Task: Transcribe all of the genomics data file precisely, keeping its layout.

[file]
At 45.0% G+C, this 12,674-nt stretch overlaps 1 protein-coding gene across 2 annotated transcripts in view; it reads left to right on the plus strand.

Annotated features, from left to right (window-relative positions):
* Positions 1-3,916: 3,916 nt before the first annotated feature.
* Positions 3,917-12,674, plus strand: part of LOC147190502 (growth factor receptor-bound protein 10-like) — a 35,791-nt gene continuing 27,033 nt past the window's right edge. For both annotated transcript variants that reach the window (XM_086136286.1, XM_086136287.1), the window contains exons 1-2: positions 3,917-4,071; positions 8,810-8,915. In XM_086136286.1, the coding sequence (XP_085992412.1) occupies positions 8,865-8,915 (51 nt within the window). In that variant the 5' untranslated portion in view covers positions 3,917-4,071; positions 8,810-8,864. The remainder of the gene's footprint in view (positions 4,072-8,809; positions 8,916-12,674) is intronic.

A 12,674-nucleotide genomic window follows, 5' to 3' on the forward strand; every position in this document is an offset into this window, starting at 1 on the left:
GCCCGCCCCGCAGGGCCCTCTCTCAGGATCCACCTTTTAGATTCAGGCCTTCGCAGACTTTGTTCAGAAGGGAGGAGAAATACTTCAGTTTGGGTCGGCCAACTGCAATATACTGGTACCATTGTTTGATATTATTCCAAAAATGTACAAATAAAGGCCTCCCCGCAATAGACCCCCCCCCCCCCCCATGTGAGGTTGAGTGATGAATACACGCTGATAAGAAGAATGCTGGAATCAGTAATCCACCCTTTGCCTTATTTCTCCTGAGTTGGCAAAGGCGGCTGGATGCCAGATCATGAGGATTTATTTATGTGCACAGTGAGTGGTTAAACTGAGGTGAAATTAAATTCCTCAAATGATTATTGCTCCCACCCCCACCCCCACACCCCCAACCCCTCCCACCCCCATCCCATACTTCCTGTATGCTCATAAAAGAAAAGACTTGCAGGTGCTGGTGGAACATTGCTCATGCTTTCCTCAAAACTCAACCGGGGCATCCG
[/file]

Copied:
At 45.0% G+C, this 12,674-nt stretch overlaps 1 protein-coding gene across 2 annotated transcripts in view; it reads left to right on the plus strand.

Annotated features, from left to right (window-relative positions):
* Positions 1-3,916: 3,916 nt before the first annotated feature.
* Positions 3,917-12,674, plus strand: part of LOC147190502 (growth factor receptor-bound protein 10-like) — a 35,791-nt gene continuing 27,033 nt past the window's right edge. For both annotated transcript variants that reach the window (XM_086136286.1, XM_086136287.1), the window contains exons 1-2: positions 3,917-4,071; positions 8,810-8,915. In XM_086136286.1, the coding sequence (XP_085992412.1) occupies positions 8,865-8,915 (51 nt within the window). In that variant the 5' untranslated portion in view covers positions 3,917-4,071; positions 8,810-8,864. The remainder of the gene's footprint in view (positions 4,072-8,809; positions 8,916-12,674) is intronic.

A 12,674-nucleotide genomic window follows, 5' to 3' on the forward strand; every position in this document is an offset into this window, starting at 1 on the left:
GCCCGCCCCGCAGGGCCCTCTCTCAGGATCCACCTTTTAGATTCAGGCCTTCGCAGACTTTGTTCAGAAGGGAGGAGAAATACTTCAGTTTGGGTCGGCCAACTGCAATATACTGGTACCATTGTTTGATATTATTCCAAAAATGTACAAATAAAGGCCTCCCCGCAATAGACCCCCCCCCCCCCCCATGTGAGGTTGAGTGATGAATACACGCTGATAAGAAGAATGCTGGAATCAGTAATCCACCCTTTGCCTTATTTCTCCTGAGTTGGCAAAGGCGGCTGGATGCCAGATCATGAGGATTTATTTATGTGCACAGTGAGTGGTTAAACTGAGGTGAAATTAAATTCCTCAAATGATTATTGCTCCCACCCCCACCCCCACACCCCCAACCCCTCCCACCCCCATCCCATACTTCCTGTATGCTCATAAAAGAAAAGACTTGCAGGTGCTGGTGGAACATTGCTCATGCTTTCCTCAAAACTCAACCGGGGCATCCG